The Great Waste





What are the five things that go in the Green Recycling bin? Take a moment to answer the question and read on to see if you are right.

I hope you have heard of The Great Waste. Winchester City Council chose it as its corporate campaign for 2015/16 and partnered WinACC on a project to reduce waste and increase recycling in the district. They have run a number of interesting events over the year designed to extend the life of our possessions, increase recycling and reduce contamination.

We won’t know until April how effective it has been but even just walking down my street on a recycling collection day, I see recycle bins with incorrect items in them. This is a consequence of Local Authorities around the country recycling different things making it confusing for people that move to different areas.

Recycling in Hampshire dates back to the 1980s when the reduction in land fill use was urgent. They analysed what was in our black bins and created a recycling process that collected:  tins and cans; aerosols; paper; card and plastic bottles (no other plastic). How many did you get? All the other waste went for incineration and energy recovery. Since then, other than garden waste, no other waste streams were added.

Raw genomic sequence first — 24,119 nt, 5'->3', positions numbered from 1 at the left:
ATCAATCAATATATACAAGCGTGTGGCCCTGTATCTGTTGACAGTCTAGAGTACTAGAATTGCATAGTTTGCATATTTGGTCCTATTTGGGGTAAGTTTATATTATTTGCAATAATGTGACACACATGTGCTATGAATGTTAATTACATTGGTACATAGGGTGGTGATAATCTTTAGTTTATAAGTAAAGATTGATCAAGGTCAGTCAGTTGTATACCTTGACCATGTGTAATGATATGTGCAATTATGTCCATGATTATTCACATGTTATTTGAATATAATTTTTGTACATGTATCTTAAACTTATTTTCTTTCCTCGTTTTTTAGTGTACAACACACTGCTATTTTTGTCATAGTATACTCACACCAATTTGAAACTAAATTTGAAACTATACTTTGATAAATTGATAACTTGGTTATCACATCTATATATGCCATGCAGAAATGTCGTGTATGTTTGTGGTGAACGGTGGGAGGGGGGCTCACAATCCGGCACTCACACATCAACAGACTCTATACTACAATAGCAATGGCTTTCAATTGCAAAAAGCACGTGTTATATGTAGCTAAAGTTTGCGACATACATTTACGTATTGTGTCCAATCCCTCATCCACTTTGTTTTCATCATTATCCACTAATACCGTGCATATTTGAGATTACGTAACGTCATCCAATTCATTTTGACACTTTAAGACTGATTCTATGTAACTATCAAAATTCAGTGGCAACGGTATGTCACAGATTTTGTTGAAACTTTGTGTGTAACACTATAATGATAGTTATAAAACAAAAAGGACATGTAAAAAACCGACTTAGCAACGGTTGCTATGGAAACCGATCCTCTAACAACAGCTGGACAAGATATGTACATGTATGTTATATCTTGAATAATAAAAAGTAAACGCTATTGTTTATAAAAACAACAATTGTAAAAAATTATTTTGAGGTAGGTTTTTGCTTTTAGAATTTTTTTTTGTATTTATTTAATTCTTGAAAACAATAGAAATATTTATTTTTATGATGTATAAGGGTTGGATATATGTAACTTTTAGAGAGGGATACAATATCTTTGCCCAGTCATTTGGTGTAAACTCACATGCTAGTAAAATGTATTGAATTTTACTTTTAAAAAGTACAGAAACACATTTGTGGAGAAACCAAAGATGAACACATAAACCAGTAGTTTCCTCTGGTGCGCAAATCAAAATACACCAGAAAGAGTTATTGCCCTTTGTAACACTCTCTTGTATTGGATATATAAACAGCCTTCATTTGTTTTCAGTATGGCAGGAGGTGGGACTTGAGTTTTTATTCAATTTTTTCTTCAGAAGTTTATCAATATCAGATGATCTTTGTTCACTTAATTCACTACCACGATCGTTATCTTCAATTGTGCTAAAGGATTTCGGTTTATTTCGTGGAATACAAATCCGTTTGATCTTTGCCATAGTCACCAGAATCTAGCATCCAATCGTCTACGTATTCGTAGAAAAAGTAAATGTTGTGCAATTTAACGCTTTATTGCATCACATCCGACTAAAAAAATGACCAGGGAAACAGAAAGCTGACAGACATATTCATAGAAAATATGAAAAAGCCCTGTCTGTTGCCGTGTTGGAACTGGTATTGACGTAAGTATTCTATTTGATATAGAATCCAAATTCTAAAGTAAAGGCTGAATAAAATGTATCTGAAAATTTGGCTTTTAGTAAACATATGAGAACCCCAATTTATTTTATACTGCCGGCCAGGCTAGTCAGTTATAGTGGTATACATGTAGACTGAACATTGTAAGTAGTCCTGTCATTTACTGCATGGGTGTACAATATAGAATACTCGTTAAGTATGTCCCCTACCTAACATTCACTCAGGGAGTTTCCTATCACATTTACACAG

So what are the contaminants and what happens to them? The main contaminant in our green bins is plastic containers (meat trays, yogurt pots, margarine tubs, ice cream tubs etc). We only recycle one type of plastic which is used in drink bottles. Even though other plastic items may have the recycling symbol on them, we can’t recycle them in Hampshire. The bottle top is the wrong plastic too and should be put in the black bin!

Plastic bags are another problem, particularly when full of recycling. The sorting process starts with pickers manually taking out unwanted items and if they come across a bag it is removed without opening it and sent for incineration. They used to open them until they found some unsavoury items and in one case a snake!

Residents in the St Pauls ward are part of the bin collection round with the highest contamination rates in the district. We could do better and perhaps we need to do a Hugh Fearnley-Whittingstall style street spot check to raise awareness. Any volunteers?

The Winchester district is above average in terms of recycling in Hampshire with more than 35% being recycled but this has largely stagnated since 2007 when slightly more was recycled. We are well below the best recycler South Oxfordshire at 67% but they collect other materials in their recycling bin. I guess this is the only way Winchester will improve rates significantly so contact your local councillor and express your views. Until then we can still improve and I hope to report later in the year that The Great Waste has made a difference.

Giles Gooding

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